Meet Robert Kingett – Our new guest author who talks about being Blind, Gay and Dating!

Do you ever stop and think about those who are less fortunate than us?  Those who have a harder life than us? Those who may face challenges?  Do you ever give gratitude and thanks for the life you are living?

Meet Robert Kingett: Watching Robert walk into his local Chicago college with his red and white cane isn’t amazing.
What is amazing, however, is listening to the story of struggle to success that he so captivatingly tells as a motivational speaker.
Today he is an honors student at The City College of Chicago getting his general transfer degree. He has been on the Deans’ list ever since his first semester ended. He’s always on the honor roll. In his spare time he’s just like any other young adult. Frequent nights at the movies with his friends, an arcade game or two at the local mall, a nice fun trip to the coffee shop where his friends embrace life along with him, or a solitary quiet trip to the library or the bookstore are just a few of the activities that he does amongst his hard work.
Even with the plethora of activities he likes to frequent the bookstore the most.
“I’ve always been a veracious reader… book worm… my audio book count is way higher than my body fat,” he said laughing.
He’s not just a hard worker in college. He’s a hard worker in the literary market. He’s a writer, having published many reviews, literary essays, poems, and accessibility related articles for a wide range of media both print and online. He’s a regular editor for Americascomedy.Com while also maintaining a third hobby of motivationally speaking.
He tells his story at personal bookings that he schedules himself throughout many venues. He tries to speak at schools the most if he can.
Kingett hopes to bring some of the troubles that abused kids endure, and ways to overcome and shine. “I want to inspire others to do way more than I have accomplished!”
Every story has a once upon a time. With the exception of his premature birth, the first six years of Kingett’s life were his most tranquil. Weighing a mere 6 ounces, a hospital error would lead to his disabilities on September 9, 1989.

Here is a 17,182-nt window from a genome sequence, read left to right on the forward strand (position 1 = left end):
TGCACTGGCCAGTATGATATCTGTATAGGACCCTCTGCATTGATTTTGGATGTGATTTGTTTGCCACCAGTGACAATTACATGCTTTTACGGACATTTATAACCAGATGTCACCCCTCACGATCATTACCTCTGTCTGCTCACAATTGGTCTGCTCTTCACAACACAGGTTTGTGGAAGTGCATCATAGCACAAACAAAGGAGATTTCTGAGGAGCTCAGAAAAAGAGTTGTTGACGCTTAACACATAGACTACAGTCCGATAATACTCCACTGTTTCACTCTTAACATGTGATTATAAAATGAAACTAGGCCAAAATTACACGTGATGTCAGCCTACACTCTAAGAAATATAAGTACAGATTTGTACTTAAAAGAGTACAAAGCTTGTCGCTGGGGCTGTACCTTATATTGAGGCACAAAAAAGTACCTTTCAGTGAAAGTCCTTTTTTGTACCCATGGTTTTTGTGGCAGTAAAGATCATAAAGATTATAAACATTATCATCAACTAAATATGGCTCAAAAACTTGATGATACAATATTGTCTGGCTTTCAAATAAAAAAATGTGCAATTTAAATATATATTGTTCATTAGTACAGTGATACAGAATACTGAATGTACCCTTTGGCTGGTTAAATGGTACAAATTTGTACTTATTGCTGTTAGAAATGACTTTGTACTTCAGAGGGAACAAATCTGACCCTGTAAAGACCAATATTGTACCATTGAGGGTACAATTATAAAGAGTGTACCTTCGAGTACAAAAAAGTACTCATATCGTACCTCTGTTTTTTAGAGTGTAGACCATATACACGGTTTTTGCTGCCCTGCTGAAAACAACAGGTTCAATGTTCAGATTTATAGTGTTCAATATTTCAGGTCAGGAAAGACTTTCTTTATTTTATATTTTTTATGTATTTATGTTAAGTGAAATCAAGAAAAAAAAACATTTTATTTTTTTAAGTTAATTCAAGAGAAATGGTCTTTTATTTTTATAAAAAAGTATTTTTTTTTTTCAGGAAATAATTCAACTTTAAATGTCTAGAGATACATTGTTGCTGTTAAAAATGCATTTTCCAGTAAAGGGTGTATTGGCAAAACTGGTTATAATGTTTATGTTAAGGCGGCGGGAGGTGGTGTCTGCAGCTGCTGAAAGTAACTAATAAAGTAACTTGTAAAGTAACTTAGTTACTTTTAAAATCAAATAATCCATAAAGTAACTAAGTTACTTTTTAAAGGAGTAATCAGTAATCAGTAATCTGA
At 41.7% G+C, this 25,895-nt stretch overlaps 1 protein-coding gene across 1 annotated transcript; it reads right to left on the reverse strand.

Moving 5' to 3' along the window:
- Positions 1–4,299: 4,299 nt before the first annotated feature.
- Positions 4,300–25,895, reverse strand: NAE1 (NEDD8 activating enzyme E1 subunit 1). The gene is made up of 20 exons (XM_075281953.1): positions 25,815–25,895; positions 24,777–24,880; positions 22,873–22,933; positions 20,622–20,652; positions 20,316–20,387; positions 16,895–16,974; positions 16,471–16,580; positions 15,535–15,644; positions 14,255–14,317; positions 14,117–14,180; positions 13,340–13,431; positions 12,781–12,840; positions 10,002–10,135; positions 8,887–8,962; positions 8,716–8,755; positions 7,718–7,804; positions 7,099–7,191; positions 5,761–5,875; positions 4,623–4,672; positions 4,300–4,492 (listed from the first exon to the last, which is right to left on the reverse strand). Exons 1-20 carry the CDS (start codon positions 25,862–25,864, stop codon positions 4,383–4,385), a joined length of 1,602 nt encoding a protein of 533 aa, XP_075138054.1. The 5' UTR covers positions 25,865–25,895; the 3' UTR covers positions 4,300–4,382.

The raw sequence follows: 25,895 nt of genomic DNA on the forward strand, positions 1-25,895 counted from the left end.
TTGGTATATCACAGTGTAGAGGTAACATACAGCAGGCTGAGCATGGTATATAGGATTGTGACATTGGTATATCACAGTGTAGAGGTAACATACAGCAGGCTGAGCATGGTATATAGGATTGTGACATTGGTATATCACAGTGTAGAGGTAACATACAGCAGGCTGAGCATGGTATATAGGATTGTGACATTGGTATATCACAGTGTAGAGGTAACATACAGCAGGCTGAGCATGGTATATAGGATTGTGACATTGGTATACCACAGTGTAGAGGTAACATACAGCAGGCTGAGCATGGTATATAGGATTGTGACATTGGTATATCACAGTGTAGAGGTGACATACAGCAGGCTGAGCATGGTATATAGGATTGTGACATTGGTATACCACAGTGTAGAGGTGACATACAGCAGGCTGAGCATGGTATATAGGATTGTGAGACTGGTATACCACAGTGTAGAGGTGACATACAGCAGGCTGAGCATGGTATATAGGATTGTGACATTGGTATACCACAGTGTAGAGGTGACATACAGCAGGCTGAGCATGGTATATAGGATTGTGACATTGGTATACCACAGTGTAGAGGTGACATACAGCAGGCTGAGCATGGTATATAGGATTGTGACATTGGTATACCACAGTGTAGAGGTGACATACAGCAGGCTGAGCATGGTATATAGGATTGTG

“They placed me in an incubator because my lungs weren’t developing adequately and they were not monitoring the oxygen level,” he said. “It was too much so it caused me to have cerebral palsy and blindness.”
While his mother visited occasionally, his maternal grandparents raised him in St. Augustine Florida
Even though his grandmother had Alzheimer’s and dementia, he said, “I lived a spoiled life.”
Shortly before his eighth birthday, his grandmother had a stroke and had to go into a nursing home. Shortly after, his grandfather died from cirrhosis of the liver.
He had no idea what he was in store for when he first moved in with his mother and younger half sister and brother.
“I realized it pretty quickly after the first argument between her and her husband that this was not going to be a good situation,” he said. “They were both intoxicated and they got physical and verbal.”
Afterward, she would come into his room.
“She didn’t know how to let that anger go and so she’d turn it on me and my sister,” he said.
Kingett said his mother’s words varied but they often reflected what he believes she really wanted to say to her boyfriends and ex-husband.
If he or his sister ever talked back, she would then get physical he said, slapping them multiple times, and calling them pitiless names. Cries and complaints were not heard as the mother’s intoxication took over.
Sometimes he would hit back, but he said that only made her hit harder.
While the physical abuse happened only about four times a week, the verbal abuse was constant he said, attributing much of it to his mother’s constant alcohol abuse.
Kingett never called the police about the abuse. Even when the police came due to his mother’s domestic violence situations, he would lie to keep her out of jail.
“To me it was normal,” he said. “I was trying to protect the roof I had over my head. Facing the expected was a lot better alternative than going into an unknown foster system.”
Kingett said he feared what life would be like if he was removed from the home by the government. Numerous times, DCF, Department of children and families would have to investigate a suspicious complaint about Kingett or his siblings.
A smart kid, Kingett would ace tests at the Florida School for the Deaf and Blind but he consistently neglected homework.